10 Things…

Here are ten things that I like or I don’t like or are just of interest at the moment.

01. There’s a really good film on Netflix called Gimme the Loot. It’s a nice little indie film set in New York City. And, of course, it is a coming of age film.

02. As you know Malaysia Airlines flight 370 is missing. It’s been missing for almost a week. No wreckage has been found as of Thursday night. Everybody seems to be guessing what happened, so here is my guess.

I think the plane suffered a slow loss of pressurization. Which would result in a slow loss of oxygen in the cabin. A very rapid loss of pressure in an airline cabin happens very quickly as the name implies. And since it happens very fast it’s very easy for people on board as well as the aircraft itself to sense that pressure was suddenly lost.

But, with a very slow loss of pressure, many times it is very hard to detect for both passengers and the aircraft. Which can lead to a situation where the passengers and crew are overcome by hypoxia and are unable to react by using oxygen masks.

In a situation like this if the plane was flying via the auto-pilot at cruise altitude it can continue flying itself until it runs out of fuel or collides with terrain such as a mountain.

Do you have any theories?

03.  Here’s a really nice song from a group called The Internet. It’s called “Dontcha”. Let me know if you like it.

04. This winter I was really jealous of all the snow most of the country got. Some people think the weather in Northern California is almost perfect. It never gets too hot or too cold. It doesn’t snow and it rarely rains. We get a bit of fog but most people think it adds to the beauty of the area.

For me, however, the weather here is torturous monotony. There’s no real summer nor a real winter. The weather here is a cross between spring and fall all year long except without the rain.

I crave contrast. How can you really appreciate winter without a summer? Or truly appreciate spring without winter?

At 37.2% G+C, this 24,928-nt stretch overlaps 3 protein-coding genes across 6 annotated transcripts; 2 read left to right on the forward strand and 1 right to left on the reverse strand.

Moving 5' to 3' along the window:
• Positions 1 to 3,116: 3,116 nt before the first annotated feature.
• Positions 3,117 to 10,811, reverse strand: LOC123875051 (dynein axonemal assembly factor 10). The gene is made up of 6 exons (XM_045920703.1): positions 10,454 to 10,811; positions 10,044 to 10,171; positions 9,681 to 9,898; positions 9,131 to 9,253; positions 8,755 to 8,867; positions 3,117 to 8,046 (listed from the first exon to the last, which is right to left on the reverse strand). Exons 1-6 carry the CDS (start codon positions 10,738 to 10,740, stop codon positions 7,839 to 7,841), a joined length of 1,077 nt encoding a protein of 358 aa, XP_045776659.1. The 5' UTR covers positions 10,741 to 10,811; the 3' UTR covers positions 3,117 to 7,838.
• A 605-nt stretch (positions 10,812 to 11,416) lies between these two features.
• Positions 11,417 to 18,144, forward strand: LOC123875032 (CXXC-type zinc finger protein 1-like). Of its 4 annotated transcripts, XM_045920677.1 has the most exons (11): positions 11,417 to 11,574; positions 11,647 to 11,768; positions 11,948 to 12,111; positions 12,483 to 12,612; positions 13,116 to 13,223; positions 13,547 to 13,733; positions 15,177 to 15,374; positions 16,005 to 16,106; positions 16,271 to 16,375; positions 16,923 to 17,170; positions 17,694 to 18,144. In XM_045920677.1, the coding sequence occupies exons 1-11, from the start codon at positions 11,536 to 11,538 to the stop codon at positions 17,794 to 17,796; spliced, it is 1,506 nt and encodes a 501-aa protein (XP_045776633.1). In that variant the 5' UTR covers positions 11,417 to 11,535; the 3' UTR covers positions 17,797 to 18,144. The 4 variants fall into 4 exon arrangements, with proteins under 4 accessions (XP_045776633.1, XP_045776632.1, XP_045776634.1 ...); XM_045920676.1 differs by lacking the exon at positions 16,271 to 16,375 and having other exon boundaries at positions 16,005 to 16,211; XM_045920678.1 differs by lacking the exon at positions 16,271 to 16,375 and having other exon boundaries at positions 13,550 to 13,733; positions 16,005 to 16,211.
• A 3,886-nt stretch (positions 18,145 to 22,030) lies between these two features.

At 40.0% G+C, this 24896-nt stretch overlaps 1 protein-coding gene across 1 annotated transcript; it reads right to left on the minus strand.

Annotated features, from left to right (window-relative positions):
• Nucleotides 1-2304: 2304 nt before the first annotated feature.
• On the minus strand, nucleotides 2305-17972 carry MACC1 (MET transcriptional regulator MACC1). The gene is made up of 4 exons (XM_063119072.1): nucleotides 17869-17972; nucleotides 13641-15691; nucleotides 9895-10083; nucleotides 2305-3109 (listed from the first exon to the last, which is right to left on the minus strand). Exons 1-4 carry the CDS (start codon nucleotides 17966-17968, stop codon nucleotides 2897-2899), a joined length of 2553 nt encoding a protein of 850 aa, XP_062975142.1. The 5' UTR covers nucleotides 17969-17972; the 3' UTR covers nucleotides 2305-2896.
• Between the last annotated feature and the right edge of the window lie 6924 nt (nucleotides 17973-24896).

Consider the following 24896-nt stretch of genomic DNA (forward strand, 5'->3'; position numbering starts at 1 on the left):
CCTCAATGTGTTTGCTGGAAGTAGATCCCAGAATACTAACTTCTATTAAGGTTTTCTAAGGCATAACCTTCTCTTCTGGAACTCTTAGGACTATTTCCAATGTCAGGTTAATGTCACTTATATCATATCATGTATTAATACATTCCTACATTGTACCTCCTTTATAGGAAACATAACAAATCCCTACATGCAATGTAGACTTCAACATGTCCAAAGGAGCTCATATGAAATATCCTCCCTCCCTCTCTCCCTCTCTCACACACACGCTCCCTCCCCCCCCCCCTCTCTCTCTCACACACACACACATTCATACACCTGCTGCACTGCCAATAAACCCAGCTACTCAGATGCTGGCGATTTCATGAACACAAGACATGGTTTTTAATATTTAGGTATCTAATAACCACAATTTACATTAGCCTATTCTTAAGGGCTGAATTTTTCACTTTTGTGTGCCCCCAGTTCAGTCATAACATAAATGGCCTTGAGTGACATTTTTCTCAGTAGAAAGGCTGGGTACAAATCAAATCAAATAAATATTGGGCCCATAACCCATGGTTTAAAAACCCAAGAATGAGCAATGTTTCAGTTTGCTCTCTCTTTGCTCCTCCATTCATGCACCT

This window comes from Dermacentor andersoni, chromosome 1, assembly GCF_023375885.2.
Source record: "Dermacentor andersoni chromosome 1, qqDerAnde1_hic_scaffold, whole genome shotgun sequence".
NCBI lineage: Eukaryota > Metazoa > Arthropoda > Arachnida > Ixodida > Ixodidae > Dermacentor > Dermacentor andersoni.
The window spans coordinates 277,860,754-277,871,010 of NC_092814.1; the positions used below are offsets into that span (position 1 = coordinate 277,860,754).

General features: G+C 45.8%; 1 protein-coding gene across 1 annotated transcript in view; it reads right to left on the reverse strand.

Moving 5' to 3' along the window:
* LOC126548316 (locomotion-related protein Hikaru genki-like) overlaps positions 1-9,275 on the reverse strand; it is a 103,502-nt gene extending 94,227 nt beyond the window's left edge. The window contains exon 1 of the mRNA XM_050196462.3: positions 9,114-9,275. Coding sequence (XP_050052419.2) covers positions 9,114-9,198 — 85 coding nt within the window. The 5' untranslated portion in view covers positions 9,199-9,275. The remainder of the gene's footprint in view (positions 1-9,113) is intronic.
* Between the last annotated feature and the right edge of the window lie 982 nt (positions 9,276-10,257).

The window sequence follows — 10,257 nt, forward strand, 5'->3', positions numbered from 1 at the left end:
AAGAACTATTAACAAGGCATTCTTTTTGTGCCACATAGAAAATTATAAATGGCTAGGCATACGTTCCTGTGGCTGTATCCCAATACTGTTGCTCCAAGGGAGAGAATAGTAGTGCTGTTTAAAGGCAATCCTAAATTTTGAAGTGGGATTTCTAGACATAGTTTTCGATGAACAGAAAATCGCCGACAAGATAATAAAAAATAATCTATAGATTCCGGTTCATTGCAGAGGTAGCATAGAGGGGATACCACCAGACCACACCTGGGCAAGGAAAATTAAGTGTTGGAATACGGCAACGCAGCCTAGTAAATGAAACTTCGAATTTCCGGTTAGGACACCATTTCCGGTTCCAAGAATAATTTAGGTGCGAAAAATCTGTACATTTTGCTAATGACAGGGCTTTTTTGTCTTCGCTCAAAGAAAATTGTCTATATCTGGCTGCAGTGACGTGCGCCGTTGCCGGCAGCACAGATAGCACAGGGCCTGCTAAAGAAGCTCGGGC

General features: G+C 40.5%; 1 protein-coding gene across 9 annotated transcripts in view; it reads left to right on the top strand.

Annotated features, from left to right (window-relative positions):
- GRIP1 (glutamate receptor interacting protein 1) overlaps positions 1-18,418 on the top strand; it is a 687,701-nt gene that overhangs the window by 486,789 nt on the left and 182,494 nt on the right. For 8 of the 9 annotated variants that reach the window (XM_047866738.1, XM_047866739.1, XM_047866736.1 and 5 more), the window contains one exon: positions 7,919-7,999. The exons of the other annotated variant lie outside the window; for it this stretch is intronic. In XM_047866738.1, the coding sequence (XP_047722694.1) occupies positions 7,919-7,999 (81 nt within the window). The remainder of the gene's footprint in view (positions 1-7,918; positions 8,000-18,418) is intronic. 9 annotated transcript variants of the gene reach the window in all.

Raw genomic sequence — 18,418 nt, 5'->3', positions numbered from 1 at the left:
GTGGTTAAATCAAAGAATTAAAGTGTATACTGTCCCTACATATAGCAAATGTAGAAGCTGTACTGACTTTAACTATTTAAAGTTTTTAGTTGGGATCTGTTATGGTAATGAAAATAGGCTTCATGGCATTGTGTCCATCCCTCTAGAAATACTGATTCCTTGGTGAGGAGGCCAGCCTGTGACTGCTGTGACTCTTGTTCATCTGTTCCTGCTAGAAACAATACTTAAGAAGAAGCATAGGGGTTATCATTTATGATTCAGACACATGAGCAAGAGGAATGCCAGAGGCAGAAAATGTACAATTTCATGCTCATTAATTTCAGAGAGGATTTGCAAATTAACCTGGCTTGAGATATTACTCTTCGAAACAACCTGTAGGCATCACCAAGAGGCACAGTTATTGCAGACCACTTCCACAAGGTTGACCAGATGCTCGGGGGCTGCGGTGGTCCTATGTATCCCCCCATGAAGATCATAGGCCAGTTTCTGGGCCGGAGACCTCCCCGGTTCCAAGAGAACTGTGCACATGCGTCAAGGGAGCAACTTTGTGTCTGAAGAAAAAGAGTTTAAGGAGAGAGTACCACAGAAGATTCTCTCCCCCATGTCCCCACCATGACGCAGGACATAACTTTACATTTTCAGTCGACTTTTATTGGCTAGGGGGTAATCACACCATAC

I miss the coziness of winter and the brutality of summer. And the in-betweeness of spring and fall.

Does that make sense?

05. The WNBA season is right around the corner. And I can’t wait! This off-season while most WNBA players were in Europe making some extra bucks WNBA rookie Skylar Diggins was home in the States living the life of a movie starlet.

Sky made the rounds during the Awards season in L.A. and appeared in the infamous Sports Illustrated swimsuit edition.

Some people have been very critical of Skylar’s star status on and off the court. She had a very average rookie season and the naysayers have pounced. They’ve been calling her over-rated and that she is only a star because of her unquestionable beauty.

I think the naysayers are being unfairly harsh with her because of that beauty.  The vast majority of rookie athletes don’t come into the league and take it by storm. Most take 2 to 3 years to develop into the players they are expected to be. So, I look for Sky to be a bit better this season and really come into her own the following season.

Hopefully between now and then she won’t let the naysayers get her down. Go Sky!

07. I’m hooked on Plantain chips now. They are so good and you really can’t eat just one. Have you had them?

08.  If you haven’t checked it out, Dara has a great blog called Truly tafakari. You will find Lots of really relevant posts about all sorts of things there. Enjoy!

09.  If you remember I talked recently about trying tai chi. Well, I’m still at it. My mornings are much better because of it. Now I’m thinking of adding meditation to my day. I’ve been hearing a lot about it lately and how it can enhance your life in all sorts of ways.

Do any of you practice meditation? If so have you noticed any changes because of it such as better moods, etc.?

10. Lastly, I’ve had a crazy wanderlusty thought recently. That’s to buy one of those passes from Greyhound, pack a backpack and hit the road for a month.

You can buy a pass for unlimited travel for a month for about $400. At least that was the price last time I checked. And if I remember correctly you can travel between as many cities as you like for that month.

I’d love to pack a backpack and head to New Mexico and explore a few cities there. Then for some reason I’ve been wanting to go to Montana and maybe the Dakotas. After that I’d love to spend a few days in Chicago and then check out all of the urban farming in Detroit I’ve been hearing about.

What do you think? Sound like a fun idea or pure craziness? Would you ever do something like that?